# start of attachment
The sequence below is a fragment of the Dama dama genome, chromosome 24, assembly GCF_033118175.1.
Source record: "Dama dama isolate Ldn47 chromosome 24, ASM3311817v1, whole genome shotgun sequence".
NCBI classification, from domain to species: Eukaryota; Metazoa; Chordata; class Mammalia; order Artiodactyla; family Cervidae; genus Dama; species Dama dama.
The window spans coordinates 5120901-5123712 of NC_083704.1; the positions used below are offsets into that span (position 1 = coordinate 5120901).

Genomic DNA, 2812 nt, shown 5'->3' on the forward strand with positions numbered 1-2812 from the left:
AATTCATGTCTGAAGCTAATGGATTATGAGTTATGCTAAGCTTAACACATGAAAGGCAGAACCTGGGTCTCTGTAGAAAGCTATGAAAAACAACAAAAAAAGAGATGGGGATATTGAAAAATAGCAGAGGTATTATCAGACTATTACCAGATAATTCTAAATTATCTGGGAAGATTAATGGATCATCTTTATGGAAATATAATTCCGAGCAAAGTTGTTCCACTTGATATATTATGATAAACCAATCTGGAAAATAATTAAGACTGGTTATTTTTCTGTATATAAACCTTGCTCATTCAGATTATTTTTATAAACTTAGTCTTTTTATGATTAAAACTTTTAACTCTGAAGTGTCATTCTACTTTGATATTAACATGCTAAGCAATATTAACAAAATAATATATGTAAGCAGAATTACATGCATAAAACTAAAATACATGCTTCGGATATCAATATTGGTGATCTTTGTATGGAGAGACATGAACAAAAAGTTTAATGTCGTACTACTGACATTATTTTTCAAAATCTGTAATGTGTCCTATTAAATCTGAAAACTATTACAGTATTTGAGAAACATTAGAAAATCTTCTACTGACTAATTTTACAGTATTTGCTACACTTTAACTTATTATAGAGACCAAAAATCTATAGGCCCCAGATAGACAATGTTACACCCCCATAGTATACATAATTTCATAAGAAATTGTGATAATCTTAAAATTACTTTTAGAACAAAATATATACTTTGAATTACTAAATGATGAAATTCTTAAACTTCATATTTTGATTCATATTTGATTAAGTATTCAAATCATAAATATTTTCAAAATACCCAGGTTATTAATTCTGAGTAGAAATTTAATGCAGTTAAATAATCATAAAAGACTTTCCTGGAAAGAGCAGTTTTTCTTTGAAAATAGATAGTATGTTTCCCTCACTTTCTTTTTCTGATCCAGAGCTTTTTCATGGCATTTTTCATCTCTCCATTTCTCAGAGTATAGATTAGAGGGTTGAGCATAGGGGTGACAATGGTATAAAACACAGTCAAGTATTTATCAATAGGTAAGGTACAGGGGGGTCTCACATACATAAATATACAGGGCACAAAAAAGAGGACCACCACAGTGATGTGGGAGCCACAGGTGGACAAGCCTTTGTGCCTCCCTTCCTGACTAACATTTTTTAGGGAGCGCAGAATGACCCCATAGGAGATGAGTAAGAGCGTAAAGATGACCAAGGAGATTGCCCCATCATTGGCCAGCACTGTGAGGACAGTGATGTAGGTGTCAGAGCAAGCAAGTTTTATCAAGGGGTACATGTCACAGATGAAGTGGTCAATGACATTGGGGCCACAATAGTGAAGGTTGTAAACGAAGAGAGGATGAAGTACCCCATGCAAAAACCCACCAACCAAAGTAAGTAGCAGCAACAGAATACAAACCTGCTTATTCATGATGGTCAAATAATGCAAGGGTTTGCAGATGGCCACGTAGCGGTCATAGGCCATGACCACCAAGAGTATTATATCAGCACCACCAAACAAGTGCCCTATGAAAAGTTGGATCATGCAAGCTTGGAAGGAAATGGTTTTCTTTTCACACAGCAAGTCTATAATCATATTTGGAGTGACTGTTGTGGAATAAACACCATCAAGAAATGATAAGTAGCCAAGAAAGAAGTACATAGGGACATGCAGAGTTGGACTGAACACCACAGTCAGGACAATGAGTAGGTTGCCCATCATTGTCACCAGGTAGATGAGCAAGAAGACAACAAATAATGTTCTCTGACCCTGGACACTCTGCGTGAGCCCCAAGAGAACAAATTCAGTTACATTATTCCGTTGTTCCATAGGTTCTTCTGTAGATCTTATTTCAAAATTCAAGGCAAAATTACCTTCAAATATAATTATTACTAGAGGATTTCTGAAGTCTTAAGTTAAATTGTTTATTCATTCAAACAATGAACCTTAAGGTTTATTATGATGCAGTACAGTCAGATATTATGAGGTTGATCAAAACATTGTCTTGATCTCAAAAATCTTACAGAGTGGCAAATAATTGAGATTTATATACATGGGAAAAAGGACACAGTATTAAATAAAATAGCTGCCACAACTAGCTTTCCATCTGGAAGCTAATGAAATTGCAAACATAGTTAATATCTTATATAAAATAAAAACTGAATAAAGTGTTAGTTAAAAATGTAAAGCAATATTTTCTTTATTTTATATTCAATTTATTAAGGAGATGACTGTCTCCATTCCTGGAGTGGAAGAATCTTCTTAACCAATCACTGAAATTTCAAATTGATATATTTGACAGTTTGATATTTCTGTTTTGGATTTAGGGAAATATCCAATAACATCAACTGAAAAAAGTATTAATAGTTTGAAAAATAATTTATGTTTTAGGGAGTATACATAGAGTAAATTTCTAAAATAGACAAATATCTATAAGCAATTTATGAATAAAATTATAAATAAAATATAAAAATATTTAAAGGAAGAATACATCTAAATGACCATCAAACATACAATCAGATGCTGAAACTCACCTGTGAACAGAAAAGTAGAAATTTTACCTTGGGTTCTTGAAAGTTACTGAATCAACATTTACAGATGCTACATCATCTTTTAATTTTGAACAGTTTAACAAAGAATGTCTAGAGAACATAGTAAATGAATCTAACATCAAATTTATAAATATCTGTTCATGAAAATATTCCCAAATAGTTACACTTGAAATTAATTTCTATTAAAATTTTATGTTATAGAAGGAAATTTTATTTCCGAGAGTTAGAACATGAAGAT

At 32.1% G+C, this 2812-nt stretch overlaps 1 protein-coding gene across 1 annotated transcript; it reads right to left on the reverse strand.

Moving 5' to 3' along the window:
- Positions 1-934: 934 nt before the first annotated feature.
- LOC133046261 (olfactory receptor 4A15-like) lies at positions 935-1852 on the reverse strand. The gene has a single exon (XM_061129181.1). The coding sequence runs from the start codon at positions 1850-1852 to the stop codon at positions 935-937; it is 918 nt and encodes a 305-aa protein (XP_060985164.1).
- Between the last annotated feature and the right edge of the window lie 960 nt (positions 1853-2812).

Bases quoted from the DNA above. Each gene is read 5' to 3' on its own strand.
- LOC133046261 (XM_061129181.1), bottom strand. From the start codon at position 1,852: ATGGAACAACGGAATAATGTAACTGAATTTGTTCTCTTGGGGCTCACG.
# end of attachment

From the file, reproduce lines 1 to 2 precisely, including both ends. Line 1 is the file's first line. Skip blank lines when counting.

The sequence below is a fragment of the Dama dama genome, chromosome 24, assembly GCF_033118175.1.
Source record: "Dama dama isolate Ldn47 chromosome 24, ASM3311817v1, whole genome shotgun sequence".